US President Barack Obama outlined plans on Thursday to limit the use of US drone strikes against extremists abroad, especially in Pakistan, Yemen and Somalia and took steps aimed at breaking a deadlock on closing the Guantanamo Bay military prison.
In a major foreign policy speech after two weeks of fending off domestic scandals, Obama limited the scope of what his predecessor, George W Bush, had called a global war on terror after the Sept 11, 2001, attacks.
“Our nation is still threatened by terrorists,” Obama said at Washington’s National Defence University. “We must recognise, however, that the threat has shifted and evolved from the one that came to our shores on 9/11.”
Faced with criticism about the morality of using unmanned aerial vehicles to wage war in distant lands, Obama said the US will only use drone strikes when a threat is imminent, a nuanced change from the previous policy of launching strikes against a significant threat.
“To say a military tactic is legal, or even effective, is not to say it is wise or moral in every instance,” Obama said.
Under a new presidential guidance signed on Wednesday, Obama said the Defence Department will take the lead in launching drones, as opposed to the current practice of the CIA taking charge.
Any drone strike will only be launched when a terrorism suspect cannot be captured. The US will respect state sovereignty and will limit strikes to al Qaeda or associated targets, he said.
“And before any strike is taken, there must be near-certainty that no civilians will be killed or injured – the highest standard we can set,” said Obama.
His policy shift came after the Obama administration acknowledged on Wednesday that four Americans abroad had been killed in drone strikes since 2009 in counter-terrorism operations in Yemen and Pakistan, including militant cleric Anwar al Awlaki.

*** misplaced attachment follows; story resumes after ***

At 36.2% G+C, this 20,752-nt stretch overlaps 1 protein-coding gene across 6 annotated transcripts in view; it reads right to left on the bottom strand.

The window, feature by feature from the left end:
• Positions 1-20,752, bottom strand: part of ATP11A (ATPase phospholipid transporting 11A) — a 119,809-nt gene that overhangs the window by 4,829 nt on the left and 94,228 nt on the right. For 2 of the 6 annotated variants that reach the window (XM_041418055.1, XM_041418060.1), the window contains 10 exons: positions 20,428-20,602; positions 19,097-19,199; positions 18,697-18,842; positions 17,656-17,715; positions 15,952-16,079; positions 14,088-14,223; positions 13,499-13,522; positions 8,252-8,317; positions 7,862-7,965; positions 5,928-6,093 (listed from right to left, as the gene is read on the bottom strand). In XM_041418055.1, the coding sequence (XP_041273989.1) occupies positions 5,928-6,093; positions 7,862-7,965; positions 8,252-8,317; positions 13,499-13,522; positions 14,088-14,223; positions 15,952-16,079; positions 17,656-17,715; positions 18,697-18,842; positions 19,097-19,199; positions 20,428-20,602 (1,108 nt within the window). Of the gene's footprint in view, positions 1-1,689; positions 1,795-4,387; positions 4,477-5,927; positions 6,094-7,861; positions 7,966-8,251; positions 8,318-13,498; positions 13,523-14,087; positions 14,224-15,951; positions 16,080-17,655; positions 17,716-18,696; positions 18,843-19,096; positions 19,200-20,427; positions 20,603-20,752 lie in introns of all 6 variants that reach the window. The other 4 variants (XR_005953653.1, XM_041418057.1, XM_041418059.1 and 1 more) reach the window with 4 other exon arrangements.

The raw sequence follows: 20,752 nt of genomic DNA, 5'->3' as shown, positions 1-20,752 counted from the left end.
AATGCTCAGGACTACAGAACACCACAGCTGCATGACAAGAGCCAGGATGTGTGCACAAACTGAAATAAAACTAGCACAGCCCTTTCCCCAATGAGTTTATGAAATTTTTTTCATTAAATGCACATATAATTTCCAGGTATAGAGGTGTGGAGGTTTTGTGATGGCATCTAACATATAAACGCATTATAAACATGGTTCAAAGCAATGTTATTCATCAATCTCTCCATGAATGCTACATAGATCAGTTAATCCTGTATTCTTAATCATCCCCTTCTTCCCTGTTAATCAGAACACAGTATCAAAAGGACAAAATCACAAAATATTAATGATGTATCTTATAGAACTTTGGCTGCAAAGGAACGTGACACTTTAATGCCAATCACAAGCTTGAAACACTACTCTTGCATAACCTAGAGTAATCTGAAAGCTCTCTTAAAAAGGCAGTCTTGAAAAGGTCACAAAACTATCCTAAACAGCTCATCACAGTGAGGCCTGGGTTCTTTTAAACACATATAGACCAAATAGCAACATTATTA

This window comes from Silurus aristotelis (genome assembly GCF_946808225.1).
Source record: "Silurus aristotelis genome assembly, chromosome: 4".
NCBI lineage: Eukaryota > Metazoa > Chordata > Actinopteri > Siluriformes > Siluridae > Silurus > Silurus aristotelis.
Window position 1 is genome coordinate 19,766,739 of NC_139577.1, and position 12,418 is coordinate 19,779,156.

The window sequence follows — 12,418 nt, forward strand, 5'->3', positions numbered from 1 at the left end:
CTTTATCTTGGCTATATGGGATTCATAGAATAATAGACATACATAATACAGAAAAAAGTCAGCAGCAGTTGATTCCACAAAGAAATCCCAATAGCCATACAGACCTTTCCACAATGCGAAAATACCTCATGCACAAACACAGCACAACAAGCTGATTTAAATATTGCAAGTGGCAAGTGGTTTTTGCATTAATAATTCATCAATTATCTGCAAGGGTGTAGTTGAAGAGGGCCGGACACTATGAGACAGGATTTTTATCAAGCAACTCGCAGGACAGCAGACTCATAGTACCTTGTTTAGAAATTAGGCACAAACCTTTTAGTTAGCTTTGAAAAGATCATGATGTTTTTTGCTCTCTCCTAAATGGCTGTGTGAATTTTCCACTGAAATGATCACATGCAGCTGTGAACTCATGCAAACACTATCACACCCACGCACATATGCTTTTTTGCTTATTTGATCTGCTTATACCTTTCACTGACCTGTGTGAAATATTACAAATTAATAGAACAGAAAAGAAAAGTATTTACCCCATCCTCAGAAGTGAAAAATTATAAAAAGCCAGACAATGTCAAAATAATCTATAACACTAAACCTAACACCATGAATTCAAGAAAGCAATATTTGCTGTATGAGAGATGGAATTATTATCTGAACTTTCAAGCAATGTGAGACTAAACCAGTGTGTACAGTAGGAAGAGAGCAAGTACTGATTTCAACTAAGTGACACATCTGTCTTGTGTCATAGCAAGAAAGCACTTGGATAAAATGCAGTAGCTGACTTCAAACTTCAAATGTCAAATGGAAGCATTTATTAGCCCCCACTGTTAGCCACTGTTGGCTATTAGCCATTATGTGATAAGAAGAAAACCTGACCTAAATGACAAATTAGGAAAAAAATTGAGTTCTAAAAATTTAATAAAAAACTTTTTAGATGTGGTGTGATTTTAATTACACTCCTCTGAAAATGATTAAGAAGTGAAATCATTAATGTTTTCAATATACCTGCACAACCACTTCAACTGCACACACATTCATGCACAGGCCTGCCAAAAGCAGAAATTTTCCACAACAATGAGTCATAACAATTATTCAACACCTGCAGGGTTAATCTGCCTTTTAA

Obama defended those operations, saying when a US citizen goes abroad to wage war against the US, his citizenship should not be a shield.
Tribute to Pakistani soldiers
During the speech, Obama also paid respect to “thousands of Pakistani soldiers have lost their lives fighting extremists.”
President Obama also spoke of his country’s raid in Abbottabad in 2011 to capture and kill former al Qaeda leader Osama bin Laden, which derailed its relationship with Islamabad.
The president said it was not possible for America to deploy a team of Special Forces to capture every terrorist, and adding that putting US boots on the ground may trigger a major international crisis.
“To put it another way, our operation in Pakistan against Osama bin Laden cannot be the norm. The risks in that case were immense,” he said.
“The cost to our relationship with Pakistan – and the backlash among the Pakistani public over encroachment on their territory – was so severe that we are just now beginning to rebuild this important partnership.”
Closing Guantanamo Bay prison
Faced with congressional opposition, Obama has been frustrated by his inability to carry out a 2008 campaign pledge to close the prison in Guantanamo Bay, Cuba. A hunger strike by 103 of the 166 detainees has put pressure on him to take action.
“There is no justification beyond politics for Congress to prevent us from closing a facility that should never have been opened,” Obama said.
During the speech, the US president also condemned the killing of a British soldier in London by two suspected extremists as “appalling” and “horrific.”
Heckler interrupts Obama
An anti-war heckler repeatedly interrupted President Obama, prompting him to depart from his prepared remarks. “The voice of that woman is worth paying attention to – obviously I don’t agree with much of what she said,” Obama said, after repeatedly asking the woman to sit down.
Published in The Express Tribune, May 24th, 2013.
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